Already in 2009, alarming figures about the state of our global ecosystems – including those of the oceans – were published on the basis of the “planetary boundaries” published by Johann Röckstrom. How are our oceans today?
They are not better, because the seas suffer from pollution, eutrophication, and ocean acidification. The polar ecosystems are subject to drastic change due to the melting of ice shelves and large areas of sea ice due to the climate, processes that lead to sea level rises. People, who live on the coast, will lose their habitat in the coming decades. The increase in population leads to, among other things, increases in pollution and littering of the seas, artificially created land use by man, coastal development, ocean pollution (e.g. from wind parks, oil platforms, desalination plants, etc.), and increases in marine traffic routes (marine noise) places great stress on the flora and fauna of the sea.
What are the most pressing questions that marine research must address in the coming years?
Sea level rise, ocean warming and threats to corals, marine pollution and eutrophication, as well as ocean acidification.
For this reason, the General Assembly of the United Nations has declared the period 2021 to 2030 to be the UN Decade of Ocean Research for Sustainable Development, and has commissioned UNESCO’s Intergovernmental Oceanographic Commission (IOC) to implement it. Germany has offered to host the kick-off conference for the decade in Berlin at the beginning of 2021. Due to this generous offer, the Federal Ministry of Education and Research, in exchange with the Konsortium Deutsche Meeresforschung (KDM) (German Marine Research Consortium), would like to ensure that German marine science expertise is as excellent as possible and actively integrated into the design of the kick-off event.
IOC-UNESCO presented a total of six societal needs and eight scientific priorities for the decade. I was deployed for the “clean oceans” area for this kick-off event.
The Deutsche Allianz Meeresforschung (DAM) (German Alliance for Marine Research) was founded on July 4th, 2019. How do you rate this political approach to marine research and where do you see further political trade needs in relation to marine protection (in Germany and worldwide)?
The DAM is a legal association and is locateded in Berlin. Use and protection of marine areas are some of the most important topics of the DAM. The aim of the research mission is to develop concepts for the “common good-oriented, prosperity-securing, and at the same time environmentally friendly, use of marine and coastal areas.” The 14th Aichi goal of the 2030 Agenda for Sustainable Development of the United Nations contributes to this: “Oceans, seas, and marine resources should be preserved and used sustainably in the interests of sustainable development.”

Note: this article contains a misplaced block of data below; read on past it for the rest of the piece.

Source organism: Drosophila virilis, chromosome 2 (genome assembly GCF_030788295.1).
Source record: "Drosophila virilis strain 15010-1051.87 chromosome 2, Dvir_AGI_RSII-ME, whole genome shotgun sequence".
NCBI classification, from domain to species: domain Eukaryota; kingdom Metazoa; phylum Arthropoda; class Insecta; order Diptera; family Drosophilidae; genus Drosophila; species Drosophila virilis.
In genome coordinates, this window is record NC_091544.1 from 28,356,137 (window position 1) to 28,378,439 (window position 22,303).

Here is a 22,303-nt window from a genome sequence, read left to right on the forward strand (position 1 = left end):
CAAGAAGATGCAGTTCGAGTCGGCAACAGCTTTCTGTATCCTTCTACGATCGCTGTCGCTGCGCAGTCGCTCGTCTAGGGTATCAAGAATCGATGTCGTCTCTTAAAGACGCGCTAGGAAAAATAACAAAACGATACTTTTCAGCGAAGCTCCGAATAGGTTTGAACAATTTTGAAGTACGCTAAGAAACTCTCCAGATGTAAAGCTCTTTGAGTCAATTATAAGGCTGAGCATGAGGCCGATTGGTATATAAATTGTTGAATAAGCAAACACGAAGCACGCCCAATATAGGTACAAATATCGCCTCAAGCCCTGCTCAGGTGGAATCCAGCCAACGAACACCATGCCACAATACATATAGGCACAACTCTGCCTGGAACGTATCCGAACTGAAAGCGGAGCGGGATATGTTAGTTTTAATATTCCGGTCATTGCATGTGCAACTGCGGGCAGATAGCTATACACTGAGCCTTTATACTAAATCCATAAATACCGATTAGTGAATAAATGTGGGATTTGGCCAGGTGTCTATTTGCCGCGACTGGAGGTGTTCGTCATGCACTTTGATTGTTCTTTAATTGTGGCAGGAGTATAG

Using these goals, German marine research is currently recording the effects of our current and possible future use of biodiversity, and the integrity of marine ecosystems along the German and a few international coasts. Furthermore, the effects of different protection concepts and their implementation and success rate are being analyzed. Science works on these issues in dialogue with users from business, administration and civil society in order to be able to give recommendations for action as well as specific institutional and technological innovations for sustainable use and protection of the marine environment.
The DAM is entering the first phase with two major missions:
1. “Protection and sustainable use of the seas”. The mission was written by U. Bathmann, K.-C.- Emeis, K. Eskildsen, A. Freiwald, M. Haeckel, H. Hillebrand, S. Horn, A.-K. Hornidge, U. Jacob, K. Juergens, A. Merico, J.O. Schmidt, C. Schrum.
2. “Marine carbon storage as a contribution to decarbonization”, written by A. Oschlies, G. Rehder and M. Rhein.
The Senckenberg Research Institute and Nature Museum is, together with Senckenberg am Meer, the Alfred Wegener Institute Helmholtz Center for Polar and Marine Research (AWI) and the Thünen Institute for Sea Fisheries (TI SF) in Bremerhaven, Helmholtz Institute for Functional Marine Biodiversity at the University Oldenburg (HIFMB) and the Institute for Chemistry and Biology of the Marine Environment of the Carl von Ossietzky University Oldenburg (ICBM) in Oldenburg, the Helmholtz Center Geesthacht (HZG), involved in a DAM pilot project. The project analyzes the exclusion of mobile bottom-contacting fishing in marine protected areas of the German exclusive economic zone (EEZ) of the North Sea. It elaborates a description of the state of the sediment structures and describes bentho-pelagic habitats and biocenoses.